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Of the many contributions that Professor Leonard Riskin introduced in his landmark article Understanding Mediators’ Orientations, none is more profound than the educational value of the original Riskin Grid (the “Grid”) as a mental model to aid in understanding the mediation process. Describing a phenomenon through use of a simple model so that it can be systematically studied is a well-established and valuable scientific method. To be effective, however, good models must be calibrated to an appropriate level of sophistication for the student. The Grid is an effective model to help students new to mediation to conceptualize what mediators do and how they do it. Indeed, Riskin states that clarifying the mediation process is the Grid’s primary purpose. Along these lines, Riskin emphasizes one of the article’s primary aims is “to facilitate discussions and help to clarify arguments by providing a system for categorizing and understanding approaches to mediation.” Although some have criticized the Grid as being too simple, incomplete, and even misleading, it is the Grid’s simplicity that enables Riskin to illuminate the mediation process so brightly. Riskin himself, in a later article, attempted to address the Grid’s so-called weaknesses and limitations by suggesting a more dynamic Grid system (Riskin). The Grid persists magnificently as a fundamental model of understanding of what mediators do. It remains a central feature of mediation education because it is a clear and simple conceptual framework of the mediation process that a mediation novice, whether a law student, an attorney, or a professional interested in mediation from any number of other disciplines, can understand. The Grid endures, in other words, not because it is perfect, but because it is “true enough.”….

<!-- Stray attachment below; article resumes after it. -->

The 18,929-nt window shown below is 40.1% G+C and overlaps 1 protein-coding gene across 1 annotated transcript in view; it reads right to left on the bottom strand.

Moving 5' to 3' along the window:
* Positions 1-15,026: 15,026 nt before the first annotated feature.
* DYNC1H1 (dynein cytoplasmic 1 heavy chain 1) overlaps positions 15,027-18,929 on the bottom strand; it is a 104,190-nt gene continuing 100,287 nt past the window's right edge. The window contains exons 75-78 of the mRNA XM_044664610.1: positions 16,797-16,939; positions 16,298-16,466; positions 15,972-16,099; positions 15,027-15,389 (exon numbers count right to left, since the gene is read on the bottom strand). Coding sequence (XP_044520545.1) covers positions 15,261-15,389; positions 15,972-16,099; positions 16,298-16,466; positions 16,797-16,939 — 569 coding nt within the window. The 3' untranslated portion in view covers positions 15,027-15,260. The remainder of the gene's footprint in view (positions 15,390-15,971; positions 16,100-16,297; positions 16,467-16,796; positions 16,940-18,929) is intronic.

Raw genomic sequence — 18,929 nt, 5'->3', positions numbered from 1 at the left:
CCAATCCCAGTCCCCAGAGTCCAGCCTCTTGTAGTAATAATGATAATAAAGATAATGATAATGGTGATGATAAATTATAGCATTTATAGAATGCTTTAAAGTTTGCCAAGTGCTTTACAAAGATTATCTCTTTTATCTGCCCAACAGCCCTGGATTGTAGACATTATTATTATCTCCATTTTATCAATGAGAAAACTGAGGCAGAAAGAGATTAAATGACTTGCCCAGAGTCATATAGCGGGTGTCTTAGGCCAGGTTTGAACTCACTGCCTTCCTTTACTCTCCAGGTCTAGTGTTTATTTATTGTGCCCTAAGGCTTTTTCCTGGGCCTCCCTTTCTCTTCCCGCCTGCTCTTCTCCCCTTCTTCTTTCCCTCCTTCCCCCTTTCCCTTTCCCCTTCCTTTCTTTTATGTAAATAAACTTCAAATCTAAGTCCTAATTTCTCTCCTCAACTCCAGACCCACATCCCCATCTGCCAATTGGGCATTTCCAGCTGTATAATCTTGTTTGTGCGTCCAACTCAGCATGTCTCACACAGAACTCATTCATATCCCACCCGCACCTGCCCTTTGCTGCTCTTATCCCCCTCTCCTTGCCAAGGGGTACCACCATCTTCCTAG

Art Hinshaw, Andrea Kupfer Schneider, Sarah Rudolph Cole
Oxford University Press
Oxford ; New York
Colatrella, Michael T., "“True enough”" (2021). McGeorge School of Law Scholarly Books. 61.